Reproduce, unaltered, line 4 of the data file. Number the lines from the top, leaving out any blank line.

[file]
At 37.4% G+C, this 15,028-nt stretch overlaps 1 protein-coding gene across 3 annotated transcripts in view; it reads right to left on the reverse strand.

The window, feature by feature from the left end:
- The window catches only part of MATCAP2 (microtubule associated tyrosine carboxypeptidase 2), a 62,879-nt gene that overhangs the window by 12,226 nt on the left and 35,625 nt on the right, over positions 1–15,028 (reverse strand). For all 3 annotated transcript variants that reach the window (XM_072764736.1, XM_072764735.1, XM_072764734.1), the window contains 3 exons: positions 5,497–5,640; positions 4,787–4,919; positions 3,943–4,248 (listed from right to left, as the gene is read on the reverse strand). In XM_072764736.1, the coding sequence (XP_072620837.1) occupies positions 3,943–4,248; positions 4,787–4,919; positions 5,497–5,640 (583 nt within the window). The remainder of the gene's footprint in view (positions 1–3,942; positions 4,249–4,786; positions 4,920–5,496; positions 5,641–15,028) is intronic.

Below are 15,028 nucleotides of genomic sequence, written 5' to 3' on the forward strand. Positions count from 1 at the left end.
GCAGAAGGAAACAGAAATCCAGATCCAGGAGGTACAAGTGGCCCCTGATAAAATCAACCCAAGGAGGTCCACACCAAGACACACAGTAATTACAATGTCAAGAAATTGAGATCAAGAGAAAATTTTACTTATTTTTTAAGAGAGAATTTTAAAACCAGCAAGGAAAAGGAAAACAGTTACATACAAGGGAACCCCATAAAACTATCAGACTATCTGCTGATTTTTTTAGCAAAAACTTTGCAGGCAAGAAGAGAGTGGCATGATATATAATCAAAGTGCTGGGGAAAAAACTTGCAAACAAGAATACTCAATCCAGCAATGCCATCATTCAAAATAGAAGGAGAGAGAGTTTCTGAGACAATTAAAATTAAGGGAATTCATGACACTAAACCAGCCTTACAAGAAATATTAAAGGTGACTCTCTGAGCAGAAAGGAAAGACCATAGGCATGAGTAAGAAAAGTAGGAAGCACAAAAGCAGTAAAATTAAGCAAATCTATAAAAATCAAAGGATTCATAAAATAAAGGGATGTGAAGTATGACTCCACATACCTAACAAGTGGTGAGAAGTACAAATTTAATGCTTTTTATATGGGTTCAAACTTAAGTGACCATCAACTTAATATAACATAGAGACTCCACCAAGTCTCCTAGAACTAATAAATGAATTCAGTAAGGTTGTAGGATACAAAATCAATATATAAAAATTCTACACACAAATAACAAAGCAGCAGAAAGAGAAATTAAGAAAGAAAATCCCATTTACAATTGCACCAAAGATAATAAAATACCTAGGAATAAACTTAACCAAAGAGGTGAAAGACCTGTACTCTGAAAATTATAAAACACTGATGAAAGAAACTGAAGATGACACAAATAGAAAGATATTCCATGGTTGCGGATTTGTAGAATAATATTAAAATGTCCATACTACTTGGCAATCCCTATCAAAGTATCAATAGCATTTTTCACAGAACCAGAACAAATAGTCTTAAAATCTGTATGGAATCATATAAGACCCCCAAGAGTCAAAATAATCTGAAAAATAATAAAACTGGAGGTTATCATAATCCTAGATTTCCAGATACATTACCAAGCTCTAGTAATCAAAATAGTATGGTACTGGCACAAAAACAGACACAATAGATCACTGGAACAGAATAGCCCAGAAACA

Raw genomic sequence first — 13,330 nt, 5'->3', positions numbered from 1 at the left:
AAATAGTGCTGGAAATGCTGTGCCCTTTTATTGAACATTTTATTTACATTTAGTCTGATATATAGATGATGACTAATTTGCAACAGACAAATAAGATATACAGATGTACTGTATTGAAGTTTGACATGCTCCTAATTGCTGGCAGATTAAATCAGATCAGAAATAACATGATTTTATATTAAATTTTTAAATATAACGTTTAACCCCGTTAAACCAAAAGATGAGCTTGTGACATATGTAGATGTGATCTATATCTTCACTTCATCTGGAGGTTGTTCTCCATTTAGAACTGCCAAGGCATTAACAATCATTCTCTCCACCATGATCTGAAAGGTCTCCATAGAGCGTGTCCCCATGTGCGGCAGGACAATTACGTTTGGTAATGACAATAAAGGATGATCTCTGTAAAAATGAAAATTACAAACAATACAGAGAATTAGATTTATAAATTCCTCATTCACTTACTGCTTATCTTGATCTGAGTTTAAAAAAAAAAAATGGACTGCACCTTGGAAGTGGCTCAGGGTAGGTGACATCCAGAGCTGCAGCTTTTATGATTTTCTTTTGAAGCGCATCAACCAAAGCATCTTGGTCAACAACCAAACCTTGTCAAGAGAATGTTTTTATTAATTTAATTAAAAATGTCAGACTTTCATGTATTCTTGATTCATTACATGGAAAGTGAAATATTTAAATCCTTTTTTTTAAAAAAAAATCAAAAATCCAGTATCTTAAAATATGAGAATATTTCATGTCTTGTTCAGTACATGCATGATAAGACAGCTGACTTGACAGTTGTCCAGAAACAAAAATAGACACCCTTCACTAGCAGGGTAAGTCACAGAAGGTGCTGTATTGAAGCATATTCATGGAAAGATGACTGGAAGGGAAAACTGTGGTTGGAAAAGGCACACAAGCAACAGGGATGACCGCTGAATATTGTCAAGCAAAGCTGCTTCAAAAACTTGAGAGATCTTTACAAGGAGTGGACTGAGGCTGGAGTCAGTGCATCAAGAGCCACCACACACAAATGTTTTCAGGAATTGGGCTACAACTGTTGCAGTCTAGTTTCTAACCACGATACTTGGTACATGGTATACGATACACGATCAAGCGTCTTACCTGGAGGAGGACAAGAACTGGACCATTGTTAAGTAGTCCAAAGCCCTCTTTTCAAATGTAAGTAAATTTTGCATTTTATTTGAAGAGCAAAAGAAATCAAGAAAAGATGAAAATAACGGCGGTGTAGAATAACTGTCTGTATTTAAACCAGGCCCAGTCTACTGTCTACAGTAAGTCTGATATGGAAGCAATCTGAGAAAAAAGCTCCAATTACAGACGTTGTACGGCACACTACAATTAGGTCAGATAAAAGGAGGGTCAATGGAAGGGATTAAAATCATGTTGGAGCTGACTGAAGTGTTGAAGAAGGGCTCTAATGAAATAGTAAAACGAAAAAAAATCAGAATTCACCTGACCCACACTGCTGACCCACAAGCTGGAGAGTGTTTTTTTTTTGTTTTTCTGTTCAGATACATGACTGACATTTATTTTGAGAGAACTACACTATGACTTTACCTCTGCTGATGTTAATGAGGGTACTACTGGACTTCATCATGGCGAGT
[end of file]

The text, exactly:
Below are 15,028 nucleotides of genomic sequence, written 5' to 3' on the forward strand. Positions count from 1 at the left end.